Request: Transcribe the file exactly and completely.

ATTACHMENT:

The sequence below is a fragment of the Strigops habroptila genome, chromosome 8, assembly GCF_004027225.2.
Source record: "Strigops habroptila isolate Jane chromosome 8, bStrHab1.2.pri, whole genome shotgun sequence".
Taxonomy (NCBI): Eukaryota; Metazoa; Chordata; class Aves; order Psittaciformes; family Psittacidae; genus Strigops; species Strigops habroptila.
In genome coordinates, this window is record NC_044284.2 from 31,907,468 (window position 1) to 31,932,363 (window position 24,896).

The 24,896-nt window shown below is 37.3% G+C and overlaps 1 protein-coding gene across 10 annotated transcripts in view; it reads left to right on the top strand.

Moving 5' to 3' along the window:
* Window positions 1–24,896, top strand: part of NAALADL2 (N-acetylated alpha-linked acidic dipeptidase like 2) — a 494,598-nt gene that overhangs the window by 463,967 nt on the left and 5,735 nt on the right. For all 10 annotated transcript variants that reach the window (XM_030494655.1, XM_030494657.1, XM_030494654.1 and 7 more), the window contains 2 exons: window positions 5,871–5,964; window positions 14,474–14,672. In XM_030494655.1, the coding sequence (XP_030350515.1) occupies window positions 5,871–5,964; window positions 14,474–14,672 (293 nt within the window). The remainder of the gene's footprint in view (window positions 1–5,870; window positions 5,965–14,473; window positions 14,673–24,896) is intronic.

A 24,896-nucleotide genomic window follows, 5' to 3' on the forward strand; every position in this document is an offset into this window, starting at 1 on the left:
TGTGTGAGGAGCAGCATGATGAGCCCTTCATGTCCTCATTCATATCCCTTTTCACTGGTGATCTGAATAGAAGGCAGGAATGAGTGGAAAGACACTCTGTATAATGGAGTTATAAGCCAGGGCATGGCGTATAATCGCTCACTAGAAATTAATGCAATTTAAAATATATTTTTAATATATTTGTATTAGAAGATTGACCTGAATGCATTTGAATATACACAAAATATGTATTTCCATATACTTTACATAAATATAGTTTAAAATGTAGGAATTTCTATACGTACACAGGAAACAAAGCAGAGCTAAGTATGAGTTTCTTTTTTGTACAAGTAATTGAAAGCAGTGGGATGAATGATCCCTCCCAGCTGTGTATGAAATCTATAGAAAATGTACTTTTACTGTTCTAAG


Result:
The sequence below is a fragment of the Strigops habroptila genome, chromosome 8, assembly GCF_004027225.2.
Source record: "Strigops habroptila isolate Jane chromosome 8, bStrHab1.2.pri, whole genome shotgun sequence".
Taxonomy (NCBI): Eukaryota; Metazoa; Chordata; class Aves; order Psittaciformes; family Psittacidae; genus Strigops; species Strigops habroptila.
In genome coordinates, this window is record NC_044284.2 from 31,907,468 (window position 1) to 31,932,363 (window position 24,896).

The 24,896-nt window shown below is 37.3% G+C and overlaps 1 protein-coding gene across 10 annotated transcripts in view; it reads left to right on the top strand.

Moving 5' to 3' along the window:
* Window positions 1–24,896, top strand: part of NAALADL2 (N-acetylated alpha-linked acidic dipeptidase like 2) — a 494,598-nt gene that overhangs the window by 463,967 nt on the left and 5,735 nt on the right. For all 10 annotated transcript variants that reach the window (XM_030494655.1, XM_030494657.1, XM_030494654.1 and 7 more), the window contains 2 exons: window positions 5,871–5,964; window positions 14,474–14,672. In XM_030494655.1, the coding sequence (XP_030350515.1) occupies window positions 5,871–5,964; window positions 14,474–14,672 (293 nt within the window). The remainder of the gene's footprint in view (window positions 1–5,870; window positions 5,965–14,473; window positions 14,673–24,896) is intronic.

A 24,896-nucleotide genomic window follows, 5' to 3' on the forward strand; every position in this document is an offset into this window, starting at 1 on the left:
TGTGTGAGGAGCAGCATGATGAGCCCTTCATGTCCTCATTCATATCCCTTTTCACTGGTGATCTGAATAGAAGGCAGGAATGAGTGGAAAGACACTCTGTATAATGGAGTTATAAGCCAGGGCATGGCGTATAATCGCTCACTAGAAATTAATGCAATTTAAAATATATTTTTAATATATTTGTATTAGAAGATTGACCTGAATGCATTTGAATATACACAAAATATGTATTTCCATATACTTTACATAAATATAGTTTAAAATGTAGGAATTTCTATACGTACACAGGAAACAAAGCAGAGCTAAGTATGAGTTTCTTTTTTGTACAAGTAATTGAAAGCAGTGGGATGAATGATCCCTCCCAGCTGTGTATGAAATCTATAGAAAATGTACTTTTACTGTTCTAAG